The use of indicator species in forest conservation and management planning can facilitate enhanced preservation of biodiversity from the negative effects of forestry and other uses of land. However, this requires detailed and spatially comprehensive knowledge of the habitat preferences and distributions of selected focal indicator species. Unfortunately, due to limited resources for field surveys, only a small proportion of the occurrences of focal species is usually known. This shortcoming can be circumvented by using modelling techniques to predict the spatial distribution of suitable sites for the target species. Airborne laser scanning (ALS) and other remote sensing (RS) techniques have the potential to provide useful environmental data covering systematically large areas for these purposes. Here, we focused on six bird of prey and woodpecker species known to be good indicators of boreal forest biodiversity values. We used known nest sites of the six indicator species based on nestling ringing records. Thus, the most suitable nesting sites of these species provide important information for biodiversity-friendly forest management and conservation planning. We developed fine-grained, i.e., 96 x 96 m grid cell resolution, predictive maps across the whole of Finland of the suitable nesting habitats based on ALS and other RS data and spatial information on the distribution of important forest stands for the six studied biodiversity indicator bird species based on nesting habitat suitability modelling, i.e., the MaxEnt model. Habitat preferences of the study species, as determined by MaxEnt, were in line with the previous knowledge of species-habitat relations. The proportion of suitable habitats of these species in protected areas was considerable, but our analysis also revealed many potentially high-quality forest stands outside protected areas. However, many of these sites are increasingly threatened by logging due to increased pressures for using forests for bioeconomy and forest industry based on National Forest Strategy. Predicting habitat suitability based on information on the nest sites of indicator species provides a new tool for systematic conservation planning over large areas in boreal forests in Europe, and corresponding approach would also be feasible and recommendable elsewhere where similar data are available.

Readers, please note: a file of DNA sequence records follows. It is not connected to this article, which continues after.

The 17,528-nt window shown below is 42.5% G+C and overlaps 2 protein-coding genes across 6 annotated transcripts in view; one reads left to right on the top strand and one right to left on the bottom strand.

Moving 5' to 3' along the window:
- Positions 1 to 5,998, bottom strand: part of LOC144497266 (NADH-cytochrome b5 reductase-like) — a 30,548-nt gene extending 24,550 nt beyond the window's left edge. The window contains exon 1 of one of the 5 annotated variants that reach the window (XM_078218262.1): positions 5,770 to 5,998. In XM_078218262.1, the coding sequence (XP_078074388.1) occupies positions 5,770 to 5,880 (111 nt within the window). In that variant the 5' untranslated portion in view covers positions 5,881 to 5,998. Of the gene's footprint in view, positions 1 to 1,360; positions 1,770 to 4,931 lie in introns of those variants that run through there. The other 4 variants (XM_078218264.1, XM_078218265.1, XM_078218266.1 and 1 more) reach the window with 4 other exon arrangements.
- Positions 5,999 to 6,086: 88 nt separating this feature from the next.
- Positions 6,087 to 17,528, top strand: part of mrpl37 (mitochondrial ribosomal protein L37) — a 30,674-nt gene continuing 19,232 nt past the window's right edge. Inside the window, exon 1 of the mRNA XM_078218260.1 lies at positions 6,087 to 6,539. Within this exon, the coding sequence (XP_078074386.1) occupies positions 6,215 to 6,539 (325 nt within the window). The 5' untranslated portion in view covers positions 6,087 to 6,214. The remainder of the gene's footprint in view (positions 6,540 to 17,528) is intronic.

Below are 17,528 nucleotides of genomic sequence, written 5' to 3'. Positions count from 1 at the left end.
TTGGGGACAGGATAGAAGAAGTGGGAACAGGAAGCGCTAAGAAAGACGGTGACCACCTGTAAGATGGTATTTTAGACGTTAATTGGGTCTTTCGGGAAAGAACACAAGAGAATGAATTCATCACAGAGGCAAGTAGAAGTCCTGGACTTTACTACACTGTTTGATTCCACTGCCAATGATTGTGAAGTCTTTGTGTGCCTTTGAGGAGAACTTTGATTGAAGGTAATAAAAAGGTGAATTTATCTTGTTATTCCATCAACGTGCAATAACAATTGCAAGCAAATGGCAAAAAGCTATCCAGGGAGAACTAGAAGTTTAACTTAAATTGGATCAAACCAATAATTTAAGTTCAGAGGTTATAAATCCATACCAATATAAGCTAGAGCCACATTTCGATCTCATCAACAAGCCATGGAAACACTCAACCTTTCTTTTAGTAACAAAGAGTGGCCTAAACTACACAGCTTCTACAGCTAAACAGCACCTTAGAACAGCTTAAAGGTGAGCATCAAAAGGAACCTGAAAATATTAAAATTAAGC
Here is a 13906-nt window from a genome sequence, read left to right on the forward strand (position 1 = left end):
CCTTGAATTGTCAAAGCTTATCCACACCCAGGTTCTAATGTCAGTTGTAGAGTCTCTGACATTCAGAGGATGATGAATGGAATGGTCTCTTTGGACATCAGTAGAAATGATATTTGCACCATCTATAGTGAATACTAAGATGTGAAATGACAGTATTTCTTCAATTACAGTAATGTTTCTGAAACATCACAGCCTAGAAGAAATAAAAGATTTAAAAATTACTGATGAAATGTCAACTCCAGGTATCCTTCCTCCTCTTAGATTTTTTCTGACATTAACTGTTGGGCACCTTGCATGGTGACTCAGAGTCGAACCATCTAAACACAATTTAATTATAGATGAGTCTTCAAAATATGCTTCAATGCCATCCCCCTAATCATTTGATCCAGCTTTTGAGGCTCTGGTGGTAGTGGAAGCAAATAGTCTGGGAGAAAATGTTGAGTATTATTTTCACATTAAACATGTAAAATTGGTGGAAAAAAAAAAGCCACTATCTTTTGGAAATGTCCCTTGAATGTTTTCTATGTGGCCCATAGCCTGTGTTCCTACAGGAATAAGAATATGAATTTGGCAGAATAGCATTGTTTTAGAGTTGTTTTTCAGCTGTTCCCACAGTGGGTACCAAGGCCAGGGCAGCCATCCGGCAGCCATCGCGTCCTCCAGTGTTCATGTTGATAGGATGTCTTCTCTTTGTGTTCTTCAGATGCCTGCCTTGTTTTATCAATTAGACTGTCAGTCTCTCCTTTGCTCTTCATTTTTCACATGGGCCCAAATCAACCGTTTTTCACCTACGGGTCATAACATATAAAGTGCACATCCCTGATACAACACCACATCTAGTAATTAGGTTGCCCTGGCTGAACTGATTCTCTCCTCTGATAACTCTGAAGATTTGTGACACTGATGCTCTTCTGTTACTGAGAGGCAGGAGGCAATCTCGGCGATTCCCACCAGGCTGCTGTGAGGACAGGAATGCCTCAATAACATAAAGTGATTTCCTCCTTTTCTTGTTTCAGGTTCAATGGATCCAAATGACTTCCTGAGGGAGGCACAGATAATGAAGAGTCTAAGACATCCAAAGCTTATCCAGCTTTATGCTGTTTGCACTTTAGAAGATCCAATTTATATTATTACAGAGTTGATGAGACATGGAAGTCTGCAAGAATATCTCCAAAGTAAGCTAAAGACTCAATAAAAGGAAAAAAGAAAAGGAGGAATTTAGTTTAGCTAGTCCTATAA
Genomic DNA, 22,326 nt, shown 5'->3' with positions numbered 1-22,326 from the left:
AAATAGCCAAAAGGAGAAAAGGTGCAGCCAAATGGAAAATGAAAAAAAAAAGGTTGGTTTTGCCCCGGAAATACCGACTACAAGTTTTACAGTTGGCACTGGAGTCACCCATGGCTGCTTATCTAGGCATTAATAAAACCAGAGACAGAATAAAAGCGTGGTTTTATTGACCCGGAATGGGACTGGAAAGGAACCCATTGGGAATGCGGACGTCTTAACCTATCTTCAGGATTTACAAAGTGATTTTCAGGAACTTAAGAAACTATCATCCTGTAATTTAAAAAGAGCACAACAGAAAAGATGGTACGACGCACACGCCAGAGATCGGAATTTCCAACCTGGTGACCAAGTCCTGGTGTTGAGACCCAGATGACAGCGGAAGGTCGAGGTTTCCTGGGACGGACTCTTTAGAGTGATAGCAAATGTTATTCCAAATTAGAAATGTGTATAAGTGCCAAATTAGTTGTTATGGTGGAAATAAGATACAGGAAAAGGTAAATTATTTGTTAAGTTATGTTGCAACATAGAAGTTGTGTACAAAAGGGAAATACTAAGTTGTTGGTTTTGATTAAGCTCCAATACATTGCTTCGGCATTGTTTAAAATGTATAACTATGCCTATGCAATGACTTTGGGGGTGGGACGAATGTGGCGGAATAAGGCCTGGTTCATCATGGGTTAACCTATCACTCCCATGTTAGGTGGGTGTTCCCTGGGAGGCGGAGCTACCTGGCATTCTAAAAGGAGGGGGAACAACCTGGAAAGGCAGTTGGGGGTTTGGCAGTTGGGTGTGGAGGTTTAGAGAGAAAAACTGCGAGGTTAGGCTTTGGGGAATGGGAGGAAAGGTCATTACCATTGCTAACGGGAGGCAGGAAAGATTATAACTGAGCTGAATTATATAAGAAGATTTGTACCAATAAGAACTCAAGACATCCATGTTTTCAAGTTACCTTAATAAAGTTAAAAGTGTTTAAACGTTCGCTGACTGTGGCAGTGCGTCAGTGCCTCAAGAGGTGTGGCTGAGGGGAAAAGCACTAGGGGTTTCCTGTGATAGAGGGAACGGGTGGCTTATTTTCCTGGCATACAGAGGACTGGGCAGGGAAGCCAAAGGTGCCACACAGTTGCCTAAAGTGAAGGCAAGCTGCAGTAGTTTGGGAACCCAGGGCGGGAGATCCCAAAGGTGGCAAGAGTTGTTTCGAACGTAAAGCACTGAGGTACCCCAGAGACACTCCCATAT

- 1181 Ekologi, evolutionsbiologi